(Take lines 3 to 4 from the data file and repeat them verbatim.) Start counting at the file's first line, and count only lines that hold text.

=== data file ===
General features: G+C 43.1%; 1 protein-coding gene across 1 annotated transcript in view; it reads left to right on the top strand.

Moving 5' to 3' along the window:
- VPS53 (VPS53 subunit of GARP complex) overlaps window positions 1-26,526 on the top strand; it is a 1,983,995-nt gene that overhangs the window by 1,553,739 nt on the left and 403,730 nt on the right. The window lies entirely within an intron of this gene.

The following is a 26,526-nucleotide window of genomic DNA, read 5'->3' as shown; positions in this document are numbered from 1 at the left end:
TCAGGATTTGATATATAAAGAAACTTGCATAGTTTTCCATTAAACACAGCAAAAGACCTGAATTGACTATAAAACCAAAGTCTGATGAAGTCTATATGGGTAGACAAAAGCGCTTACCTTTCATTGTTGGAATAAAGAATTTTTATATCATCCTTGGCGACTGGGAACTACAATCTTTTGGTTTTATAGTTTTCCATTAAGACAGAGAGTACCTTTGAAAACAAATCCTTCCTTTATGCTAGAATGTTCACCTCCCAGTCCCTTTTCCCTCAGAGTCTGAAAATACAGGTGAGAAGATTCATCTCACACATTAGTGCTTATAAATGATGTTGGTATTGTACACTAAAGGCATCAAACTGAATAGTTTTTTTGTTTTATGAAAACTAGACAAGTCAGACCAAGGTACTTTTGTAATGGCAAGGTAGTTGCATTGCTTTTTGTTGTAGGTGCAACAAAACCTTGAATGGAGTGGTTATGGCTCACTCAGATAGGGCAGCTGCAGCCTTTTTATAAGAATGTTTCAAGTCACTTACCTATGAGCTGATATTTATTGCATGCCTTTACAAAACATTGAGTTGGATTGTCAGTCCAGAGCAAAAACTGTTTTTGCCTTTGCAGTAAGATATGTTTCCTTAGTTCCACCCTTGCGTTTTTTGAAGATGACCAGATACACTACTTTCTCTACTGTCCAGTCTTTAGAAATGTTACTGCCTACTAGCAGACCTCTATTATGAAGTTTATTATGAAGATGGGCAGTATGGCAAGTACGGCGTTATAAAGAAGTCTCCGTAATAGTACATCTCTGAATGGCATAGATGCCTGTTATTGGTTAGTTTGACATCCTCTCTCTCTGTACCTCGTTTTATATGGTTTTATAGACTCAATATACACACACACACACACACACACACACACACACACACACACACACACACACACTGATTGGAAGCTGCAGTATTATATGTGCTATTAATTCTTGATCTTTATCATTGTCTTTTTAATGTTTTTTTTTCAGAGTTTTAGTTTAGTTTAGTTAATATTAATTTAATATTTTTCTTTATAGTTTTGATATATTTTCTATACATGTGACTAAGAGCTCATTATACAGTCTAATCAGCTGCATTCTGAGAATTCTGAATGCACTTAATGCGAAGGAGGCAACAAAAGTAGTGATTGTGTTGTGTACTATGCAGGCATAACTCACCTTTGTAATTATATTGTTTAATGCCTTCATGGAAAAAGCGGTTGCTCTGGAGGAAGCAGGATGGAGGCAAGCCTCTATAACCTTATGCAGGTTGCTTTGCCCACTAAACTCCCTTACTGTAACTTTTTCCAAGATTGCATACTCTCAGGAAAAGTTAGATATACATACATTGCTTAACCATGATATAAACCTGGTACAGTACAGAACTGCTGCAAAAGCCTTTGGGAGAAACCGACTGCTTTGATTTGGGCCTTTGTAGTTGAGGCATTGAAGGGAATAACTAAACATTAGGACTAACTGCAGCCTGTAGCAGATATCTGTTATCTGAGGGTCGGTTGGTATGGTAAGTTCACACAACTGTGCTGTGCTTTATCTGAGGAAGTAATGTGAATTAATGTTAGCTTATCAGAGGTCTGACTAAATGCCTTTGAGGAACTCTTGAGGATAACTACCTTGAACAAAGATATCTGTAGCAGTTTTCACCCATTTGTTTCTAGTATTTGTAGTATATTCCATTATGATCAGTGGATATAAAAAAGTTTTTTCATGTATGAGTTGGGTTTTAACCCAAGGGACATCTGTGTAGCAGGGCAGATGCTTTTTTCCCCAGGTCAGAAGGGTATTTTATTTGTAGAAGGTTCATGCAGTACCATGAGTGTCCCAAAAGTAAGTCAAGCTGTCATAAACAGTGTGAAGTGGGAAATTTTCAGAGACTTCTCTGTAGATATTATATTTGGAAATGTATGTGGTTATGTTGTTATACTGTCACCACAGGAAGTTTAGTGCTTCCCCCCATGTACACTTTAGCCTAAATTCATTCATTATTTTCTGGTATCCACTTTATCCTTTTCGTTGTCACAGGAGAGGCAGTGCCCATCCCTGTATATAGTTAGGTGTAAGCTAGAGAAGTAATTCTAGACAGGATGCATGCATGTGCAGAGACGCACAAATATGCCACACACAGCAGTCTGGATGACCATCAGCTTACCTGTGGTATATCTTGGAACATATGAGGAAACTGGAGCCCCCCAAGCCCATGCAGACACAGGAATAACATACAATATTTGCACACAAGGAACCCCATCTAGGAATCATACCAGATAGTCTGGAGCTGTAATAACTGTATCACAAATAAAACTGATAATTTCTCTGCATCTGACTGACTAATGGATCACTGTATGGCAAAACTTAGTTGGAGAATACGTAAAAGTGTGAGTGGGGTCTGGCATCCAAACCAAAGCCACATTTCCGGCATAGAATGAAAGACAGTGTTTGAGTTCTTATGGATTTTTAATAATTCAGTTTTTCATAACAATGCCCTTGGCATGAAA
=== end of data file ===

- VPS53 (VPS53 subunit of GARP complex) overlaps window positions 1-26,526 on the top strand; it is a 1,983,995-nt gene that overhangs the window by 1,553,739 nt on the left and 403,730 nt on the right. The window lies entirely within an intron of this gene.

The following is a 26,526-nucleotide window of genomic DNA, read 5'->3' as shown; positions in this document are numbered from 1 at the left end: